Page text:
After downloading and installing the software, this is what we get. Under the mouse settings tab, the first things to notice are the five profiles across the top. Under this tab you can select the function of the seven buttons. The left side of this tab finishes with the polling rate. The right side offers double click speed, scroll speed, and pointer acceleration adjustment sliders.
Clicking on sensor performance, we see that there are X/Y axis controls, three steps to set the DPI for the buttons, and at the right there are angle snapping and angle tuning settings. At the bottom there is the Surface Quality analyzer Tool, and to the right there are sliders for pointer speed, and LOD that offers a test button, so as not to disable the mouse when set too low.
The color settings offer users the chance to pick whether the LEDs are on, off, or selective, which allows both lights to be independently color set. Below that, you can also pick a mode for the LEDs where they are illuminated in a solid fashion, blinking, pulsating, or in a breathing mode. At the right, you can select color shift, or a solid color. There are twenty preset colors, but you also have the RGB scale to input colors as well.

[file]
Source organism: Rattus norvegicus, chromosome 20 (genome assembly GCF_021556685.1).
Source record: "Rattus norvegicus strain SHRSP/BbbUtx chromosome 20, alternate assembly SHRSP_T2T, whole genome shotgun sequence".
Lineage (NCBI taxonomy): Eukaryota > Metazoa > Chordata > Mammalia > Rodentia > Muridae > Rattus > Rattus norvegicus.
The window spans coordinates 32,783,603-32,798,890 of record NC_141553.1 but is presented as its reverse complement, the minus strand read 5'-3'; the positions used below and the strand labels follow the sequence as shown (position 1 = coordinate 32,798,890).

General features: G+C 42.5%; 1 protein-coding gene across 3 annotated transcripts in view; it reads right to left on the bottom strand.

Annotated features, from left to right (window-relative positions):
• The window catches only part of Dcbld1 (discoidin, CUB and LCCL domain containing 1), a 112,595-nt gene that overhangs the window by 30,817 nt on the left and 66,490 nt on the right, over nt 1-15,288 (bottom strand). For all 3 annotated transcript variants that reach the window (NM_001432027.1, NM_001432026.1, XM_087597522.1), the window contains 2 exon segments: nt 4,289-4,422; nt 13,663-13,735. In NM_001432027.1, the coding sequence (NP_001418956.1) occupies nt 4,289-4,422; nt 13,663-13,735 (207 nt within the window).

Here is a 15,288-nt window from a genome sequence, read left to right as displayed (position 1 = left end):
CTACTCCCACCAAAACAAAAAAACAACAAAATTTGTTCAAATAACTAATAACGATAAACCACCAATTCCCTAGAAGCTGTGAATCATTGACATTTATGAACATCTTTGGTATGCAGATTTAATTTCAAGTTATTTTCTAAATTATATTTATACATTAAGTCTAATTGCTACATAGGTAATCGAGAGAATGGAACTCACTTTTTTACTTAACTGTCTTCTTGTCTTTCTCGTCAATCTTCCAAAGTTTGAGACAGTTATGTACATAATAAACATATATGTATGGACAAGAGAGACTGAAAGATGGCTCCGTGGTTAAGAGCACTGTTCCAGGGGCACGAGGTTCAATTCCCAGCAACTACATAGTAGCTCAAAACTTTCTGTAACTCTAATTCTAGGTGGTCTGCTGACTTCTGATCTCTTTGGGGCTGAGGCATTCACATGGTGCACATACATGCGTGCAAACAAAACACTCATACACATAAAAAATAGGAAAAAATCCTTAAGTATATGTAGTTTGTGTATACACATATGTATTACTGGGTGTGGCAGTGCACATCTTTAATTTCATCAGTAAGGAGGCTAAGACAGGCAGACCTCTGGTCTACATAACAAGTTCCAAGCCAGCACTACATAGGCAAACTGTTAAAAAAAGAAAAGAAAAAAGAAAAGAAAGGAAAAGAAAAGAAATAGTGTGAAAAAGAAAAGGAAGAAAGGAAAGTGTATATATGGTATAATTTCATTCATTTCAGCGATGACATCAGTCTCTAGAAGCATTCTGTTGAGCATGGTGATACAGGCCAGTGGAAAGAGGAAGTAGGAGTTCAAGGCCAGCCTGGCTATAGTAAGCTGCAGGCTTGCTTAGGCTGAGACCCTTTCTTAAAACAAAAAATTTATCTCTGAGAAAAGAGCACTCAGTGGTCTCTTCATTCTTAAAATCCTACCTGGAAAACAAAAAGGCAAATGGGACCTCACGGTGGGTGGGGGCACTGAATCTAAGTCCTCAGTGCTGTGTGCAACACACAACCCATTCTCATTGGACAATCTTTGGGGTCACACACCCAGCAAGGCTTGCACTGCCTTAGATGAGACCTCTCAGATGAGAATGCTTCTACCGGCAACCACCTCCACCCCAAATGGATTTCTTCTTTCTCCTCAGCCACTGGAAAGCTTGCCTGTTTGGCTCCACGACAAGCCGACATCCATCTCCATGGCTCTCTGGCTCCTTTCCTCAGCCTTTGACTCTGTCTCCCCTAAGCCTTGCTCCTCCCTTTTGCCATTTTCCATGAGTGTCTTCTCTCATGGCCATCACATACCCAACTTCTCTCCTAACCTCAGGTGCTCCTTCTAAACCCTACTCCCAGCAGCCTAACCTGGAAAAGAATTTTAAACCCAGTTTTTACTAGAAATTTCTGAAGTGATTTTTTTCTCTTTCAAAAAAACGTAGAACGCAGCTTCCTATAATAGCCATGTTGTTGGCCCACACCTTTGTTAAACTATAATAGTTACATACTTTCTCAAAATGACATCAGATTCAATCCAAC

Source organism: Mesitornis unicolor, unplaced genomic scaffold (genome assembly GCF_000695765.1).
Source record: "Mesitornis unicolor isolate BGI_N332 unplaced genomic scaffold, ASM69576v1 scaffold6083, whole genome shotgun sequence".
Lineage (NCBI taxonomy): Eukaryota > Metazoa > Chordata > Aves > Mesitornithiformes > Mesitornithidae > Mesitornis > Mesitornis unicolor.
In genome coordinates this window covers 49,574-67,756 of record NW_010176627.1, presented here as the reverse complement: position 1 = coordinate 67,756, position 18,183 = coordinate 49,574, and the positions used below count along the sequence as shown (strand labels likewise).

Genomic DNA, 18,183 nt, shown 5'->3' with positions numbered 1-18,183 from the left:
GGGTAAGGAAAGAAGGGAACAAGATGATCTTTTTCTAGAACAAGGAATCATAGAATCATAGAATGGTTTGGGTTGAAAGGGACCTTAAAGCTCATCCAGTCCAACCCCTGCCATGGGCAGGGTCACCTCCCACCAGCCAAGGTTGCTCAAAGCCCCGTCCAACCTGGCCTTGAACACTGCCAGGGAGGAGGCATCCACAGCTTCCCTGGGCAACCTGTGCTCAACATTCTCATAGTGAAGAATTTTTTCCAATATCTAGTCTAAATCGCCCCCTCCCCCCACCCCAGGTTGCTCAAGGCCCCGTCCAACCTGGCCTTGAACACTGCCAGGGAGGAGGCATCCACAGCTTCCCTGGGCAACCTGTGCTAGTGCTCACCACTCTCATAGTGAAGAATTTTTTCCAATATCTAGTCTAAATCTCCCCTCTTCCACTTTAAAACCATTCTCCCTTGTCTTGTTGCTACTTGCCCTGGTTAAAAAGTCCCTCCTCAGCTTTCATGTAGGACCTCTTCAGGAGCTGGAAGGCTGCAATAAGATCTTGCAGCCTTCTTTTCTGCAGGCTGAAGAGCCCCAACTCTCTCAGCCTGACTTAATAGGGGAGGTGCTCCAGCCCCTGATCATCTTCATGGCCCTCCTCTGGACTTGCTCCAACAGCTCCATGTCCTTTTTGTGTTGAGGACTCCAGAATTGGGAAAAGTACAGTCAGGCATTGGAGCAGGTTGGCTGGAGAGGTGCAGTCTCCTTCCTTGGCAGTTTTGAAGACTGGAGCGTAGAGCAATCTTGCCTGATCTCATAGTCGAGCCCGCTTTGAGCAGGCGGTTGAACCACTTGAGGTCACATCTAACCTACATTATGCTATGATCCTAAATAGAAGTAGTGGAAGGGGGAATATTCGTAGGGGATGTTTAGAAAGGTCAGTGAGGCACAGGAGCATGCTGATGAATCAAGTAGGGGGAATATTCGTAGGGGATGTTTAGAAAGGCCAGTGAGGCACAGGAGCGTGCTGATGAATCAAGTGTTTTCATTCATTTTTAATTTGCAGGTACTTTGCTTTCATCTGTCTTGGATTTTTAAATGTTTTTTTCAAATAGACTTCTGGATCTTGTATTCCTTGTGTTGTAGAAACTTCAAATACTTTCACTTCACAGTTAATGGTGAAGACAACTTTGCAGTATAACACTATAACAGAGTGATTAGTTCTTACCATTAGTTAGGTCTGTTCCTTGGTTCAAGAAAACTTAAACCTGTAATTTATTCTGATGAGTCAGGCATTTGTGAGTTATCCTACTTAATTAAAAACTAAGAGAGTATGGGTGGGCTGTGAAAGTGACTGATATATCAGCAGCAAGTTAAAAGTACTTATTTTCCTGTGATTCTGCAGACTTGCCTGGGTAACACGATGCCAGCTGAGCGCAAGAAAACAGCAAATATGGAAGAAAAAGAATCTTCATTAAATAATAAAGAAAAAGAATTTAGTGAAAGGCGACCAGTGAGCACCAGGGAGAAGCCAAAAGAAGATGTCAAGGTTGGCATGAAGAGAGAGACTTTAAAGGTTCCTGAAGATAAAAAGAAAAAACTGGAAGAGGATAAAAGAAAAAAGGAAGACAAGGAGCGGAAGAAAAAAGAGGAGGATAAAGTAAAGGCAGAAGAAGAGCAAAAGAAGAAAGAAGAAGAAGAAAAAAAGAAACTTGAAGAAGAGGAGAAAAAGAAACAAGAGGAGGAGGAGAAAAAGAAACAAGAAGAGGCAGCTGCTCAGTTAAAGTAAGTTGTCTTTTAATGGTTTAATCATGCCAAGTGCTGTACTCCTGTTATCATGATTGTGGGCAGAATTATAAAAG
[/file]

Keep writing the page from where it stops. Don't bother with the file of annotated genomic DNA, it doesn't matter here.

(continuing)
The Macro tab is pretty straight forward; this is where you program them. The left box is where you name Macros, and build a list. The middle window shows the actual commands set for that macro, and to the right, you have the option for a time delay. There are no advanced settings, but keeping this simple makes it accessible to more users.
The support tab offers boxes to check, which are broken up into four sections. If you have a question, and want to see if it is already addressed, hit the FAQ section. If it isn't in there, and you still need help, visit the support section. This is also where you can register the new mouse, and at the bottom, there is a spot to click to see if there are firmware or software updates.